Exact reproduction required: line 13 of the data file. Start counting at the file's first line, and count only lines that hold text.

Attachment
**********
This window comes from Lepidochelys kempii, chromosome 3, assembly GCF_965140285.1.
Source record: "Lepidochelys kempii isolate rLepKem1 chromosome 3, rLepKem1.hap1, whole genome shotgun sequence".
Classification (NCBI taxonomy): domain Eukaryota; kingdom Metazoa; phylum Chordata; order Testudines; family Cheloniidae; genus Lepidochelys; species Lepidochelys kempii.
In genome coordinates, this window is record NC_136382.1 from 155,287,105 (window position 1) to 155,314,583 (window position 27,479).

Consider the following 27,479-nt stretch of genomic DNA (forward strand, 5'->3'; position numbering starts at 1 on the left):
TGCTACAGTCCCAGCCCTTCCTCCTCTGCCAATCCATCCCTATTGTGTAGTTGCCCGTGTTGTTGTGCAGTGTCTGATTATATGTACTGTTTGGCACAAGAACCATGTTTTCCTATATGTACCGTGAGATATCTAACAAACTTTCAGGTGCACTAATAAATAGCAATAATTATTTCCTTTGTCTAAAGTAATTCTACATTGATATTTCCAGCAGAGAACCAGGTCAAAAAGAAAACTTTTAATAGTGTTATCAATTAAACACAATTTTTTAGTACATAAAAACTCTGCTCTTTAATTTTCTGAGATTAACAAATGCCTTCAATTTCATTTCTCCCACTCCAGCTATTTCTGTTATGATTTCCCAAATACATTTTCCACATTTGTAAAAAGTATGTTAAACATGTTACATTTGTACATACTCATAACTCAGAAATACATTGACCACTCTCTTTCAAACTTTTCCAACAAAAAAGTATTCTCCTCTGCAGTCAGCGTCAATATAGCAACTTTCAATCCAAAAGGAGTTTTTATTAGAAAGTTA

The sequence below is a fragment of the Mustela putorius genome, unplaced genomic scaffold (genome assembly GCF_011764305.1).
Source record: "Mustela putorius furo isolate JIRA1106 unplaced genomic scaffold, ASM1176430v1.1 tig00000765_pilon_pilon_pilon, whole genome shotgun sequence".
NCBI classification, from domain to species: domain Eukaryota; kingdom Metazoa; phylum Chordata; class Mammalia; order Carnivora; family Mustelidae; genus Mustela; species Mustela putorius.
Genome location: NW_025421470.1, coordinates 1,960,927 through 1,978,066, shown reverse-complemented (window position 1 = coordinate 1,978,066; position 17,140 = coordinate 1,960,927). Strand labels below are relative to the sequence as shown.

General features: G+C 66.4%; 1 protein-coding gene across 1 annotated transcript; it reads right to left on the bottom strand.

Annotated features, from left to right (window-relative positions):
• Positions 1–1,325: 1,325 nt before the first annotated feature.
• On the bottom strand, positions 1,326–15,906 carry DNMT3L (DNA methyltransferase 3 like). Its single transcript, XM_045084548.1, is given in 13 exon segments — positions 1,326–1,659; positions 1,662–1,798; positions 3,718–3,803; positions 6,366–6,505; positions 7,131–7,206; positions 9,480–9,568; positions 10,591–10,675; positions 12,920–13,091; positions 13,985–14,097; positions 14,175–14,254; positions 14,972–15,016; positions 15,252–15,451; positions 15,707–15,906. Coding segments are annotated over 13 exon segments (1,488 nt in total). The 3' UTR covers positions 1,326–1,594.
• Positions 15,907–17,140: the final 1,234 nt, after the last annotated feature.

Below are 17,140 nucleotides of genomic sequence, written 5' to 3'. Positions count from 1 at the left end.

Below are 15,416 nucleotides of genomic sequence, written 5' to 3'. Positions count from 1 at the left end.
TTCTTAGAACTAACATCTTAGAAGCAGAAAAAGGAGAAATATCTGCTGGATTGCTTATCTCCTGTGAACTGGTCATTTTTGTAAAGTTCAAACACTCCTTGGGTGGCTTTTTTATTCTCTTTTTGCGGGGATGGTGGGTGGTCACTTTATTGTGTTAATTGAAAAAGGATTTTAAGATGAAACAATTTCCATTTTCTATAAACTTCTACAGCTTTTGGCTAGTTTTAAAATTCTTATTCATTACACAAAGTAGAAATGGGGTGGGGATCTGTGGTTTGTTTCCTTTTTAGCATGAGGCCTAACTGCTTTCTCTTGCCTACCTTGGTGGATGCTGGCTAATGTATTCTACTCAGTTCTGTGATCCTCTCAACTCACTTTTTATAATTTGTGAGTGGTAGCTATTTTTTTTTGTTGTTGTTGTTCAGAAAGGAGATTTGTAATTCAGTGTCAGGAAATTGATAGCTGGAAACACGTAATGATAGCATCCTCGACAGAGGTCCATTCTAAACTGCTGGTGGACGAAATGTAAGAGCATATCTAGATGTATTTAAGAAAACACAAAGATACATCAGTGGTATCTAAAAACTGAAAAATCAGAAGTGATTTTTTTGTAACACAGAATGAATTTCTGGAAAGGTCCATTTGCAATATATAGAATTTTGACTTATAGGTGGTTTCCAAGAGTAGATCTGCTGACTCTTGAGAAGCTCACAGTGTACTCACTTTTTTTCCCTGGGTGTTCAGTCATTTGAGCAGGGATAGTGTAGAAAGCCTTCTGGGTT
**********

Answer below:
• Positions 1–1,325: 1,325 nt before the first annotated feature.